As for mfg'd products, we make every effort to seek out products made in the US. Anymore with a handful of exceptions it is virtually impossible. When not, we look for products made in countries with decent records in terms of the, well, "humanity" of the country.

    Now we only buy produce from local farmers and our near by organic food store. We don't have a Whole Foods with 100mi but we make do...but sometime ask at your favorite grocery store about the country of origin for various produce. They person will either lie and say it's all from the US or they will not know for sure. Few if any ever admit it's likely not from within the US let alone certified safe. Even some of the so-called organic produce in the large chain grocery stores is imported. Never hurts to ask either way.

    OK, I have to stop now because I am likely to rant...hehehehe...needless to say part of the reason I was drawn to Tom Bihn products was the way the company runs and the materials used. Ethics are very important and something sadly missing from the way they train business folks these days. Nice to see it matters in a few patches at least!!

    And don't even get me started on the hemp vs. cotton thing...oh, last this push to using corn as "fuel"...well, not so much as it is a HUGE energy loss in it's production. Hemp is cleaner enviroment wise and closer to a wash in terms of the energy needed to plant, grow, harvest, transport and refine it into fuel. Anyway I am just gonna zip it up now...

    I think I'll shop for something instead...

    Leave a comment:

  • Darcy
    Originally posted by MikeL View Post
    As for the poll...my first concern is getting the best quality I can. Usually, for me, that means American made. I'm proud of our craftsmen and woman.
    Certified Jean makes their jeans in the U.S. out of U.S. grown organic cotton. They're the only such jeans I've found so far.

    I'm a big fan of Canadian made clothing, too: MEC (only some of their clothing is Canadian made: I think all of their organic clothing is made in India) and Valhalla Pure come to mind.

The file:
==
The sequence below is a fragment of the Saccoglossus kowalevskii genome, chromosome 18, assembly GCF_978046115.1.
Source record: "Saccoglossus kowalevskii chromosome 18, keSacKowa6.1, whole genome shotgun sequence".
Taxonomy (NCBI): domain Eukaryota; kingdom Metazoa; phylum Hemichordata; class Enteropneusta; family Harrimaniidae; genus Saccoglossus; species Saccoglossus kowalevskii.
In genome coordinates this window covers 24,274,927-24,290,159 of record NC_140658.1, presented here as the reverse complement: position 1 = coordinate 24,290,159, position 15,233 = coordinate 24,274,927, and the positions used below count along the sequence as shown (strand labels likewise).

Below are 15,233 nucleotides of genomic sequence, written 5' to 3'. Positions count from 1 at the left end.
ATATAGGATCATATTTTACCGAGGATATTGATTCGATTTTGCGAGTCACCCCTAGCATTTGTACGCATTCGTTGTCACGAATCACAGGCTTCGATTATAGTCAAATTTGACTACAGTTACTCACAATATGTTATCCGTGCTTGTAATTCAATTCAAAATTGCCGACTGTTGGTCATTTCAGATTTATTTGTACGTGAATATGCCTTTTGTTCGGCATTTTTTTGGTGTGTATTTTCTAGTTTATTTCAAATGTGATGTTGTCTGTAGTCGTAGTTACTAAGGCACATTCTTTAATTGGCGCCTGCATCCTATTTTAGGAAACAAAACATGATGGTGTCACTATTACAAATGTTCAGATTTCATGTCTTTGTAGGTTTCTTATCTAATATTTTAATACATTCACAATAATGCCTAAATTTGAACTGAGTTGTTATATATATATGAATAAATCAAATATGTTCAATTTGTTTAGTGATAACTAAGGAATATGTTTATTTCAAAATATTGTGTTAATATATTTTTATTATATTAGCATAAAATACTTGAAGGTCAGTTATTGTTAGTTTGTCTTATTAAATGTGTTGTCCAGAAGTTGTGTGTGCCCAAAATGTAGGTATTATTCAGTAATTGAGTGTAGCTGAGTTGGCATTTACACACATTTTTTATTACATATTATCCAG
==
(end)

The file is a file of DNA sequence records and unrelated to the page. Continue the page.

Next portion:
Leave a comment:

  • MikeL
    This is a great topic. Your "Jeans" analogy is perfect! I hate the fact that the world economy is such that it's actually cheaper to ship the raw materials to a 3rd world country (or one with dubious human rights issues), have them manufacture a finished product, and ship it back for our consumption! For sure this problem is bigger then me.
    As for the poll...my first concern is getting the best quality I can. Usually, for me, that means American made. I'm proud of our craftsmen and woman.

    Leave a comment:

  • Darcy
    started a poll The Environmental Impact of Products Made Overseas

    The Environmental Impact of Products Made Overseas

    Every time I make a purchase.
    Only when I buy certain things.
    Nope, never.
    From today's blog post featuring a link to One Bag, One World's post Why does American made matter?:

    Tom's note: Make the Environment a Consideration

    Another consideration when buying products made overseas should be environmental impact of the factories and production methods. While it would be naive to suggest that products made in the U.S.A. are environmentally benign, one must understand that manufacturer's have moved off-shore not simply for low-wage labor but also in pursuit of non-existent or unenforced environmental regulations. Stateside at least we have the less-than-perfect EPA to regulate the dyes and other potentially toxic chemicals used to process our fabrics, etc. In addition, we often fail to consider the impact of shipping finished goods half-way 'round the planet: cotton organically grown in California and then shipped to Asia to be made into earth-friendly jeans sold back in California may have a far greater footprint than you are lead to believe. -- Tom Bihn